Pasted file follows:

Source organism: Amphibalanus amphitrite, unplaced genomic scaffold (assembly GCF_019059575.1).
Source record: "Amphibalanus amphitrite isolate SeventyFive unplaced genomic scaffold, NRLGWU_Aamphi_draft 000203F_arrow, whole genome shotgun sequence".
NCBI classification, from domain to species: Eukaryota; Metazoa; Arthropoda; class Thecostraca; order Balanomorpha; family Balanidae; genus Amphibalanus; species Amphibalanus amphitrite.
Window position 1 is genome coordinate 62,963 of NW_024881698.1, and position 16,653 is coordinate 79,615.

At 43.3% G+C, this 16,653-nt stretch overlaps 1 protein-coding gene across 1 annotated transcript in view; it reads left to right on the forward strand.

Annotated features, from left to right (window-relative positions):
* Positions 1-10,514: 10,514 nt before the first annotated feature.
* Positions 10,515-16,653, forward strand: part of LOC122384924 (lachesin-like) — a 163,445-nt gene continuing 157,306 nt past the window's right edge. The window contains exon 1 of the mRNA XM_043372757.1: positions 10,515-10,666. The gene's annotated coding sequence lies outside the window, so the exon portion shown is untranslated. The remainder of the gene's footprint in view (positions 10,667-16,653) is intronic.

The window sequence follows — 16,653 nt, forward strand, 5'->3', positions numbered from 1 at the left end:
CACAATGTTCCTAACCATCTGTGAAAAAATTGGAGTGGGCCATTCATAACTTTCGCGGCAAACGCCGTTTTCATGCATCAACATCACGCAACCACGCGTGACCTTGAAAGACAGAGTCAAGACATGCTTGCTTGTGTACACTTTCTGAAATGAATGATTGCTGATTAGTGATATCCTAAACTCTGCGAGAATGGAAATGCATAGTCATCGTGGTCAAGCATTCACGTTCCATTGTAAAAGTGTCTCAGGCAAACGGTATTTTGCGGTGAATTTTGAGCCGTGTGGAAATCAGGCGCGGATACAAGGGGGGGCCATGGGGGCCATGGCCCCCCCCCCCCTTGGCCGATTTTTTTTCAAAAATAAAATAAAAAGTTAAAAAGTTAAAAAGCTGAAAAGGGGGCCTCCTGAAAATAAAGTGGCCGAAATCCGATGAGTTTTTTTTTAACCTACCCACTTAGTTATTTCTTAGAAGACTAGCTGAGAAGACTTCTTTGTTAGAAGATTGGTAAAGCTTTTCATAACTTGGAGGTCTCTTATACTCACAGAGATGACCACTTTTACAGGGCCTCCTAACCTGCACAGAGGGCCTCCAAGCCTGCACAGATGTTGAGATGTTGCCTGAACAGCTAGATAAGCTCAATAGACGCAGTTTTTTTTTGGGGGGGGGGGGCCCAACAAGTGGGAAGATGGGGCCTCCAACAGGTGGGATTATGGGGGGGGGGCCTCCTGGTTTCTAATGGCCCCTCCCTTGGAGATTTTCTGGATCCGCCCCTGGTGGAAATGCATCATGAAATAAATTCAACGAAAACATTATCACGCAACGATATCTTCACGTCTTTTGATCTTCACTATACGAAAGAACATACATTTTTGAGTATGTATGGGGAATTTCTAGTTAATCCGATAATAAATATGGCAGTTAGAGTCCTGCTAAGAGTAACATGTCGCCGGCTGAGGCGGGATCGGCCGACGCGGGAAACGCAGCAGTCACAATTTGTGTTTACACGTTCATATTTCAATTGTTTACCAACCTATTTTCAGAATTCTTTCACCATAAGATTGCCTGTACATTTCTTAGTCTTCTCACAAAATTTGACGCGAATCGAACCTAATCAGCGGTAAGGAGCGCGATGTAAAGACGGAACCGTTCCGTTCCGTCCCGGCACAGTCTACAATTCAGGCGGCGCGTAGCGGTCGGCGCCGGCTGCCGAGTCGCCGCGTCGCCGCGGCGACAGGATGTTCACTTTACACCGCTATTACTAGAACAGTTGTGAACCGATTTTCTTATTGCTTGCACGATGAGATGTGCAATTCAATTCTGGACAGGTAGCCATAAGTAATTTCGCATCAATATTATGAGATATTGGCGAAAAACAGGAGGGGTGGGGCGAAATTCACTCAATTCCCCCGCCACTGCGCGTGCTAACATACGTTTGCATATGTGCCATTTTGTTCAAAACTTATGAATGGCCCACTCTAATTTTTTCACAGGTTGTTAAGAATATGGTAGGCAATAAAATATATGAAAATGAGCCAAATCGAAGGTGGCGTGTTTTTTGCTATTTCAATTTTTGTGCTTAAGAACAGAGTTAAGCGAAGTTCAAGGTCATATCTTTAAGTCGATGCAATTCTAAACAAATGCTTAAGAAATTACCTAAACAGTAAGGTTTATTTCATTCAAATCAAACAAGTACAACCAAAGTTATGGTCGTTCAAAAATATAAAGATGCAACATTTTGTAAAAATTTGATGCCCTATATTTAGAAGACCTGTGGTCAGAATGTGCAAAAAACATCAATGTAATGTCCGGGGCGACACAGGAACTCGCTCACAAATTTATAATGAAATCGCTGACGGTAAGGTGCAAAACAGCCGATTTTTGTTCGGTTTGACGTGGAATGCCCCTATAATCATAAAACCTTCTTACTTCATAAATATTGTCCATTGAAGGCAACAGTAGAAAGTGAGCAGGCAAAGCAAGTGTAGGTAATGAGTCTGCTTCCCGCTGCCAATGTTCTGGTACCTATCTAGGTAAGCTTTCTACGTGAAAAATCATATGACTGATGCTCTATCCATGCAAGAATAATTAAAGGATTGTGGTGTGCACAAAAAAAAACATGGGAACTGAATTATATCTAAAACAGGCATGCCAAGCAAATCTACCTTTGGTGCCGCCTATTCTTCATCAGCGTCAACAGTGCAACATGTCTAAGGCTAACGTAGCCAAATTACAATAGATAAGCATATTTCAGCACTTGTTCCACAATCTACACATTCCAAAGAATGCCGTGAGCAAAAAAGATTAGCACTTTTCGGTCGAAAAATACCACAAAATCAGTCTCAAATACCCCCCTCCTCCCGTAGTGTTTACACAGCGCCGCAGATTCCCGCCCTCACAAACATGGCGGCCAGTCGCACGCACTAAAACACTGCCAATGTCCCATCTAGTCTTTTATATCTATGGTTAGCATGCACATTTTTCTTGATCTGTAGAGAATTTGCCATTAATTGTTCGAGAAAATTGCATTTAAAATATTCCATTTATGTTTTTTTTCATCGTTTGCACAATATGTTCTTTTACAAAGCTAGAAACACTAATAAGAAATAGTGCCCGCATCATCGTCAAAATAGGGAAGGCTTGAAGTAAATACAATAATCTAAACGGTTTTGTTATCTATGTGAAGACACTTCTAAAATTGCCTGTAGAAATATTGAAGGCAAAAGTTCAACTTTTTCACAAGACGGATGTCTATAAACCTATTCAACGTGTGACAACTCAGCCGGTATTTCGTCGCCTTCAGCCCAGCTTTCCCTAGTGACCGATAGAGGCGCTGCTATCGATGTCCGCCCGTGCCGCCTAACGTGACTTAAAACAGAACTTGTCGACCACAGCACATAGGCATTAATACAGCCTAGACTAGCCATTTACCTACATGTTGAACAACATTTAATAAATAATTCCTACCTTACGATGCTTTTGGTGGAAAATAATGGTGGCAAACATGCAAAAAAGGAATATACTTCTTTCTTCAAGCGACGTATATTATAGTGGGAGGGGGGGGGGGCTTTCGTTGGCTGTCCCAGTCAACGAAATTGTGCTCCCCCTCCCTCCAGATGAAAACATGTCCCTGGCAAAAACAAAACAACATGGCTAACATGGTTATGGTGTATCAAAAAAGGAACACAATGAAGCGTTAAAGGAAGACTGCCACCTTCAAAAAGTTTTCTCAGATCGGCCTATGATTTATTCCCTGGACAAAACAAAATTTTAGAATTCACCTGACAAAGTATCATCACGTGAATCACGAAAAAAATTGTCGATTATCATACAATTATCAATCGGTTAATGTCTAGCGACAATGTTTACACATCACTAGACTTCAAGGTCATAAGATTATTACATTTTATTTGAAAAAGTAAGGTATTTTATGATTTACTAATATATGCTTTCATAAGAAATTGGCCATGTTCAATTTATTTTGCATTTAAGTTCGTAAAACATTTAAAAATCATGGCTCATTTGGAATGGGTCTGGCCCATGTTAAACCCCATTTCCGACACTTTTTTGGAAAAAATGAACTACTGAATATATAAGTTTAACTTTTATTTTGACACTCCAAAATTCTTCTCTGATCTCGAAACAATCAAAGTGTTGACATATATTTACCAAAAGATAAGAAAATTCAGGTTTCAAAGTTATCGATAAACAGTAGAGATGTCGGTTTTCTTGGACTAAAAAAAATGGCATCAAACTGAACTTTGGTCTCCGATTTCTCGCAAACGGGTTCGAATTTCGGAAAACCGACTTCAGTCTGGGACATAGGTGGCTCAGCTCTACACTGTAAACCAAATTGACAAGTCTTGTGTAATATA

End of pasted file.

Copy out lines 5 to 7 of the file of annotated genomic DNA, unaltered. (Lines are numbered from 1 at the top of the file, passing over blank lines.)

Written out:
At 43.3% G+C, this 16,653-nt stretch overlaps 1 protein-coding gene across 1 annotated transcript in view; it reads left to right on the forward strand.

Annotated features, from left to right (window-relative positions):
* Positions 1-10,514: 10,514 nt before the first annotated feature.